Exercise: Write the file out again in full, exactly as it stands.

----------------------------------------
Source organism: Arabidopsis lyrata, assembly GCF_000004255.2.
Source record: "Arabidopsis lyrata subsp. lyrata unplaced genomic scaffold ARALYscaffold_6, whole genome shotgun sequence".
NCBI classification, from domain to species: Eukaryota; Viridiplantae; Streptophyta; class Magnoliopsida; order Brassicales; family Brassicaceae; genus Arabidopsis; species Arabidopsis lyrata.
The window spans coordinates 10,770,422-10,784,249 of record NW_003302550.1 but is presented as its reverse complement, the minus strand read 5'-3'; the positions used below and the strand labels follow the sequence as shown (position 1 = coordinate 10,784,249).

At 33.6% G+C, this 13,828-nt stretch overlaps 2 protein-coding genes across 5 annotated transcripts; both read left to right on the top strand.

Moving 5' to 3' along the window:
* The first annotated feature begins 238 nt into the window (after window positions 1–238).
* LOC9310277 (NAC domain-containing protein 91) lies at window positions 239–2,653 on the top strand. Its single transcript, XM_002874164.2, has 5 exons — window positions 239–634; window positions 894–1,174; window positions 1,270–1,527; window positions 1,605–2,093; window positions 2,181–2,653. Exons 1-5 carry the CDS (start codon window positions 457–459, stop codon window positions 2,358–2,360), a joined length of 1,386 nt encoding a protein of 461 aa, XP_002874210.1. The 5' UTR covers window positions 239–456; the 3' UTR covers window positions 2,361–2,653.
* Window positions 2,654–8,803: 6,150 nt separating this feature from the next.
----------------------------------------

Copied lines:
Source organism: Arabidopsis lyrata, assembly GCF_000004255.2.
Source record: "Arabidopsis lyrata subsp. lyrata unplaced genomic scaffold ARALYscaffold_6, whole genome shotgun sequence".
NCBI classification, from domain to species: Eukaryota; Viridiplantae; Streptophyta; class Magnoliopsida; order Brassicales; family Brassicaceae; genus Arabidopsis; species Arabidopsis lyrata.
The window spans coordinates 10,770,422-10,784,249 of record NW_003302550.1 but is presented as its reverse complement, the minus strand read 5'-3'; the positions used below and the strand labels follow the sequence as shown (position 1 = coordinate 10,784,249).

At 33.6% G+C, this 13,828-nt stretch overlaps 2 protein-coding genes across 5 annotated transcripts; both read left to right on the top strand.

Moving 5' to 3' along the window:
* The first annotated feature begins 238 nt into the window (after window positions 1–238).
* LOC9310277 (NAC domain-containing protein 91) lies at window positions 239–2,653 on the top strand. Its single transcript, XM_002874164.2, has 5 exons — window positions 239–634; window positions 894–1,174; window positions 1,270–1,527; window positions 1,605–2,093; window positions 2,181–2,653. Exons 1-5 carry the CDS (start codon window positions 457–459, stop codon window positions 2,358–2,360), a joined length of 1,386 nt encoding a protein of 461 aa, XP_002874210.1. The 5' UTR covers window positions 239–456; the 3' UTR covers window positions 2,361–2,653.
* Window positions 2,654–8,803: 6,150 nt separating this feature from the next.